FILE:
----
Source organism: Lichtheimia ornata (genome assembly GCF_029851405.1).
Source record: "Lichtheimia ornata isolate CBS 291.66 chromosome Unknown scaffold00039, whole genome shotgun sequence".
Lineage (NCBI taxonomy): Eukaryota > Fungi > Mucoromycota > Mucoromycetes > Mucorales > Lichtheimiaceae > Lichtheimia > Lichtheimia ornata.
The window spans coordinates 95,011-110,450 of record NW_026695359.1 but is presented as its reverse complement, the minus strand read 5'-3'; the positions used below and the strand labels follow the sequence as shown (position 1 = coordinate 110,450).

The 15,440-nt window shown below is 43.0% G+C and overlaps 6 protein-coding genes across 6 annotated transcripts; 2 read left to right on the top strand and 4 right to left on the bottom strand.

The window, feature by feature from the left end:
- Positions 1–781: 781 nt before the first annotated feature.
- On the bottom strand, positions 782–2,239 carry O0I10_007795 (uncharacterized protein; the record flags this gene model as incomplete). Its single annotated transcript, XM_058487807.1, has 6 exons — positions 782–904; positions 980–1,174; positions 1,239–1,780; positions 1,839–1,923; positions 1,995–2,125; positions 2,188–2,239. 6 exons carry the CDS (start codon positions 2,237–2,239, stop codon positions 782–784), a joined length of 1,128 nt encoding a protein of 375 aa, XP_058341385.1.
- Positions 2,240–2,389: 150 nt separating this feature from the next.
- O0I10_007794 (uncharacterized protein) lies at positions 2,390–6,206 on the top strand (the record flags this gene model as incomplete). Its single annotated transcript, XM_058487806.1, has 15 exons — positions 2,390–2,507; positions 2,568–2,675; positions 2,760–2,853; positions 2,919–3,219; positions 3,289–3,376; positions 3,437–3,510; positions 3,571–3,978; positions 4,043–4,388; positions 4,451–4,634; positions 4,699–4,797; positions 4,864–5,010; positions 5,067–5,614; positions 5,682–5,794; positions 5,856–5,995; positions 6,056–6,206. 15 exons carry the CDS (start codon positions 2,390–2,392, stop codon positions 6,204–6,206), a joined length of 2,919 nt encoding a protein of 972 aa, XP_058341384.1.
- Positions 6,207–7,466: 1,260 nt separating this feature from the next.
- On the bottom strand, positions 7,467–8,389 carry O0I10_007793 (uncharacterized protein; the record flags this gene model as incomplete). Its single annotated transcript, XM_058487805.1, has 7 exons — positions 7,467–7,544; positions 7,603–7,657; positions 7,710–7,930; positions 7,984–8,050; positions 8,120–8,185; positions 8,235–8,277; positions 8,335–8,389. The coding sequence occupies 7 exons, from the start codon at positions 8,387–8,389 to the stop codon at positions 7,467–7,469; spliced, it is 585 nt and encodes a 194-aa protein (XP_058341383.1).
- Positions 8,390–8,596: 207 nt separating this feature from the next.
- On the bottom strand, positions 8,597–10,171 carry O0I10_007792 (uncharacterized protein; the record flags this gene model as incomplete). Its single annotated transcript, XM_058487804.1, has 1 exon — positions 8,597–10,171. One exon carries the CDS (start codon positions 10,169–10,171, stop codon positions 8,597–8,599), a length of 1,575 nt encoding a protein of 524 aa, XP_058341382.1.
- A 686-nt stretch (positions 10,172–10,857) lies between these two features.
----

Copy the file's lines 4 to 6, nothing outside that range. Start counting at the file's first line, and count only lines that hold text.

The window spans coordinates 95,011-110,450 of record NW_026695359.1 but is presented as its reverse complement, the minus strand read 5'-3'; the positions used below and the strand labels follow the sequence as shown (position 1 = coordinate 110,450).

The 15,440-nt window shown below is 43.0% G+C and overlaps 6 protein-coding genes across 6 annotated transcripts; 2 read left to right on the top strand and 4 right to left on the bottom strand.

The window, feature by feature from the left end: